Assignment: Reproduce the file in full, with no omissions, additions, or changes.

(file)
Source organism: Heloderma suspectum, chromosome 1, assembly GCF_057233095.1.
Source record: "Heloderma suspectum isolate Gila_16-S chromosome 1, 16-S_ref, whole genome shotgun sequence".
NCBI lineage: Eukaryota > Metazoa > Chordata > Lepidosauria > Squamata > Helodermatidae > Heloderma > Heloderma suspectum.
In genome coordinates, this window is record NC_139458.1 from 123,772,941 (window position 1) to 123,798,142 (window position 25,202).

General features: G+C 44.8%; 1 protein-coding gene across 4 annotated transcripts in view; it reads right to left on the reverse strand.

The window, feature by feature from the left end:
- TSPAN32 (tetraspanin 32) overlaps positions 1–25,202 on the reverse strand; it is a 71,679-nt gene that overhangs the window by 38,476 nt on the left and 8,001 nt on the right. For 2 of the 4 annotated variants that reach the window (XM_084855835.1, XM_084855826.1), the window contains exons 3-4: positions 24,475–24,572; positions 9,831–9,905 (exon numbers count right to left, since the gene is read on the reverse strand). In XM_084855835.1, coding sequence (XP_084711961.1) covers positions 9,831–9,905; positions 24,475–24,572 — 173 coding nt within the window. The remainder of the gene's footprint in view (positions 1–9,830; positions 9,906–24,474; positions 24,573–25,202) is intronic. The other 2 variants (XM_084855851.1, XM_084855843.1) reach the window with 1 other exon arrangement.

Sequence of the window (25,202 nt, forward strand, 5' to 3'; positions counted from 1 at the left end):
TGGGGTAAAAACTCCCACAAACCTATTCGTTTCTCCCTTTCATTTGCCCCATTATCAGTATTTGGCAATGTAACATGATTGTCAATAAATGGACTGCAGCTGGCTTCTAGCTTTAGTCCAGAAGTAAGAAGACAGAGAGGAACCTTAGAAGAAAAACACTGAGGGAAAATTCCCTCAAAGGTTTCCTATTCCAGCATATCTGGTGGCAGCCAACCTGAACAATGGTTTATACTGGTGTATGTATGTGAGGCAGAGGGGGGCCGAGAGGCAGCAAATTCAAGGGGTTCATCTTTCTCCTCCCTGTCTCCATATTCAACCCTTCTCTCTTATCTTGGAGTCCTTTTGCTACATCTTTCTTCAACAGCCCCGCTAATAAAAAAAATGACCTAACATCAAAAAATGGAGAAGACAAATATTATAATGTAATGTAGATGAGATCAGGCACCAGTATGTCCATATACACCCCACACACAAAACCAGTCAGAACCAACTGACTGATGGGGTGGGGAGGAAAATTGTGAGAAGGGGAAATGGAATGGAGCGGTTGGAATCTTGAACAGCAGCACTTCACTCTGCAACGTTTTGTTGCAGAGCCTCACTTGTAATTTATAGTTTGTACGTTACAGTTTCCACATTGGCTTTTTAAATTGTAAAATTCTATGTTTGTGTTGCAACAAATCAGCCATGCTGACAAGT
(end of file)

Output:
Source organism: Heloderma suspectum, chromosome 1, assembly GCF_057233095.1.
Source record: "Heloderma suspectum isolate Gila_16-S chromosome 1, 16-S_ref, whole genome shotgun sequence".
NCBI lineage: Eukaryota > Metazoa > Chordata > Lepidosauria > Squamata > Helodermatidae > Heloderma > Heloderma suspectum.
In genome coordinates, this window is record NC_139458.1 from 123,772,941 (window position 1) to 123,798,142 (window position 25,202).

General features: G+C 44.8%; 1 protein-coding gene across 4 annotated transcripts in view; it reads right to left on the reverse strand.

The window, feature by feature from the left end:
- TSPAN32 (tetraspanin 32) overlaps positions 1–25,202 on the reverse strand; it is a 71,679-nt gene that overhangs the window by 38,476 nt on the left and 8,001 nt on the right. For 2 of the 4 annotated variants that reach the window (XM_084855835.1, XM_084855826.1), the window contains exons 3-4: positions 24,475–24,572; positions 9,831–9,905 (exon numbers count right to left, since the gene is read on the reverse strand). In XM_084855835.1, coding sequence (XP_084711961.1) covers positions 9,831–9,905; positions 24,475–24,572 — 173 coding nt within the window. The remainder of the gene's footprint in view (positions 1–9,830; positions 9,906–24,474; positions 24,573–25,202) is intronic. The other 2 variants (XM_084855851.1, XM_084855843.1) reach the window with 1 other exon arrangement.

Sequence of the window (25,202 nt, forward strand, 5' to 3'; positions counted from 1 at the left end):
TGGGGTAAAAACTCCCACAAACCTATTCGTTTCTCCCTTTCATTTGCCCCATTATCAGTATTTGGCAATGTAACATGATTGTCAATAAATGGACTGCAGCTGGCTTCTAGCTTTAGTCCAGAAGTAAGAAGACAGAGAGGAACCTTAGAAGAAAAACACTGAGGGAAAATTCCCTCAAAGGTTTCCTATTCCAGCATATCTGGTGGCAGCCAACCTGAACAATGGTTTATACTGGTGTATGTATGTGAGGCAGAGGGGGGCCGAGAGGCAGCAAATTCAAGGGGTTCATCTTTCTCCTCCCTGTCTCCATATTCAACCCTTCTCTCTTATCTTGGAGTCCTTTTGCTACATCTTTCTTCAACAGCCCCGCTAATAAAAAAAATGACCTAACATCAAAAAATGGAGAAGACAAATATTATAATGTAATGTAGATGAGATCAGGCACCAGTATGTCCATATACACCCCACACACAAAACCAGTCAGAACCAACTGACTGATGGGGTGGGGAGGAAAATTGTGAGAAGGGGAAATGGAATGGAGCGGTTGGAATCTTGAACAGCAGCACTTCACTCTGCAACGTTTTGTTGCAGAGCCTCACTTGTAATTTATAGTTTGTACGTTACAGTTTCCACATTGGCTTTTTAAATTGTAAAATTCTATGTTTGTGTTGCAACAAATCAGCCATGCTGACAAGT